*This eminent Hebrew scholar was invited to England to superintend the translation of the Bible into English, under the patronage of Henry the Eighth. He had hardly commenced the work when he died. This was nearly a century before the date of our present translation.


Israel, to dine publicly with a select party, in company with his master, who was at the same time anointed King of Israel! and this servant introduced by Samuel into the PARLOR, and assigned, with his master, to the chiefest seat at the table! This was one of the servants" of Kish, Saul's father; not the steward or the chief of them— not at all a picked man, but "one of the servants;" any one that could be most easily spared, as no endowments specially rare would be likely to find scope in looking after asses. Again: we find Elah, the King of Israel, at a festive entertainment, in the house of Arza, his steward, or head servant, with whom he seems to have been on terms of familiarity.-1 Kings xvi. 8, 9. See also the intercourse between Gideon and his servant.-Judg. vii. 10, 11. Jonathan and his servant.-1 Sam. xiv. 1-14. Elisha and his servant.-2 Kings iv. v. vi.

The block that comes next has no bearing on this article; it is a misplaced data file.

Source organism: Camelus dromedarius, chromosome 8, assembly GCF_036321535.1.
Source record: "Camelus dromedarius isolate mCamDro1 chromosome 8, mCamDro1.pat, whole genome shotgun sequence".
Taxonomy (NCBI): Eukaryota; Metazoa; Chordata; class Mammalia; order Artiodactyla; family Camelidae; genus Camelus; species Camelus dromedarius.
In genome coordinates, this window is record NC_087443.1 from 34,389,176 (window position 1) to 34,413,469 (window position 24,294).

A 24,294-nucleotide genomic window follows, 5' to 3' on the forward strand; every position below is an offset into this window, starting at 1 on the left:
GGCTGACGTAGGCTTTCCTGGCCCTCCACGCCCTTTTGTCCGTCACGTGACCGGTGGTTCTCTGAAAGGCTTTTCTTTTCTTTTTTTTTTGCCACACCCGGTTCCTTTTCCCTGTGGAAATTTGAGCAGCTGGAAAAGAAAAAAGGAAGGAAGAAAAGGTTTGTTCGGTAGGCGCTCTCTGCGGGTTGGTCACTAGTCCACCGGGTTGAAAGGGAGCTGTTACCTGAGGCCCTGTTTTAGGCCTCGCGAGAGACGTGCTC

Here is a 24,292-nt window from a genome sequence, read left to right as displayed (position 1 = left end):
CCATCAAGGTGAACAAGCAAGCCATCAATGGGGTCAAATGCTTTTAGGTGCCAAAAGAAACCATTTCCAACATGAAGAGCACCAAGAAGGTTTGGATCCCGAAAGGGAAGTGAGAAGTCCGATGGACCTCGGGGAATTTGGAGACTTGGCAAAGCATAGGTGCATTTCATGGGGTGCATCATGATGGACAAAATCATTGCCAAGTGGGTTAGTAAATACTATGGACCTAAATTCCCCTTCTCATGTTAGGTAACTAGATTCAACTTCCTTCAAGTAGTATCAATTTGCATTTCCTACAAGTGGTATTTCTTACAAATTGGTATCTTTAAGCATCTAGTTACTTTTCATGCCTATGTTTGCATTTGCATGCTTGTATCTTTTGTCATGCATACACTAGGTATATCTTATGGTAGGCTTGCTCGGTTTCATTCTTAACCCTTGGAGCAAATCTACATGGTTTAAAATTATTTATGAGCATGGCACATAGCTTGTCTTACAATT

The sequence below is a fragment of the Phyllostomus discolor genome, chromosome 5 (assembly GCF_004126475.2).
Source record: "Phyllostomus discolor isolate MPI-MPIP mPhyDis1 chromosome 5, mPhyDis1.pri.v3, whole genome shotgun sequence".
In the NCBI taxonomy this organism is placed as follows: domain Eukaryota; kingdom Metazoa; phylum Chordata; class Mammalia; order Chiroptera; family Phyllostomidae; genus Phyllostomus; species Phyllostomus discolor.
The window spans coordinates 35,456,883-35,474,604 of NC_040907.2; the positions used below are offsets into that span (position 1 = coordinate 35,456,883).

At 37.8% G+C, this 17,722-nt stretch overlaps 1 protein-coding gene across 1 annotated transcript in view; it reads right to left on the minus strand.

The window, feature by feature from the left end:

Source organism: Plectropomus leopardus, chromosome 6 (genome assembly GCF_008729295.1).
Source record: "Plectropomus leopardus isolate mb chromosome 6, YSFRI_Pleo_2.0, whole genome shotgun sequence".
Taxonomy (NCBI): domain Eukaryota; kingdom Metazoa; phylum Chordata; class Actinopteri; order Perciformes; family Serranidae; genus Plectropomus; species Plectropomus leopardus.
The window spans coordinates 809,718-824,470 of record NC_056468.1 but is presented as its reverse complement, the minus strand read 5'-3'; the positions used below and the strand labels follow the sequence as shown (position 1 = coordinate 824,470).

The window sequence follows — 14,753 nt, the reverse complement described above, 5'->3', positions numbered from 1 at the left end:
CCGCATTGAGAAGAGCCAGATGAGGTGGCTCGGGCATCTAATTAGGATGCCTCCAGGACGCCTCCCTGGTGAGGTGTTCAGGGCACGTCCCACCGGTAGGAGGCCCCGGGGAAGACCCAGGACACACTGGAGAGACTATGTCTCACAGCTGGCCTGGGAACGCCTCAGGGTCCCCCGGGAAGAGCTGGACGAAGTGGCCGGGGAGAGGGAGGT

III. The case of the Gibeonites. The condition of the inhabitants of Gibeon, Chephirah, Beeroth, and Kirjathjearim, under the Hebrew commonwealth, is quoted in triumph by the advocates of slavery; and truly they are right welcome to all the crumbs that can be gleaned from it. Milton's devils made desperate snatches at fruit that turned to ashes on their lips. The spirit of slavery raves under tormenting gnawings, and casts about in blind phrenzy for something to ease, or even to mock them. But for this, it would never have clutched at the Gibeonites, for even the incantations of the demon cauldron, could not extract from their case enough to tantalize starvation's self. But to the question. What was the condition of the Gibeonites under the Israelites? (1.) It was voluntary. Their own proposition to Joshua was to become servants. Josh. ix. 8, 11. It was accepted, but the kind of service which they should perform, was not specified until their gross imposition came to light; they were then assigned to menial offices in the Tabernacle. (2.) They were not domestic servants in the families of the Israelites. They still resided in their own cities, cultivated their own fields, tended their flocks and herds, and exercised the functions of a distinct, though not independent community. They were subject to the Jewish nation as tributaries. So far from being distributed among the Israelites, and their internal organization as a distinct people abolished, they remained a separate, and, in some respects, an independent community for many centuries. When attacked by the Amorites, they applied to the Israelites as confederates for aid-it was rendered, their enemies routed, and themselves left unmolested in their cities. Josh. x. 6-18.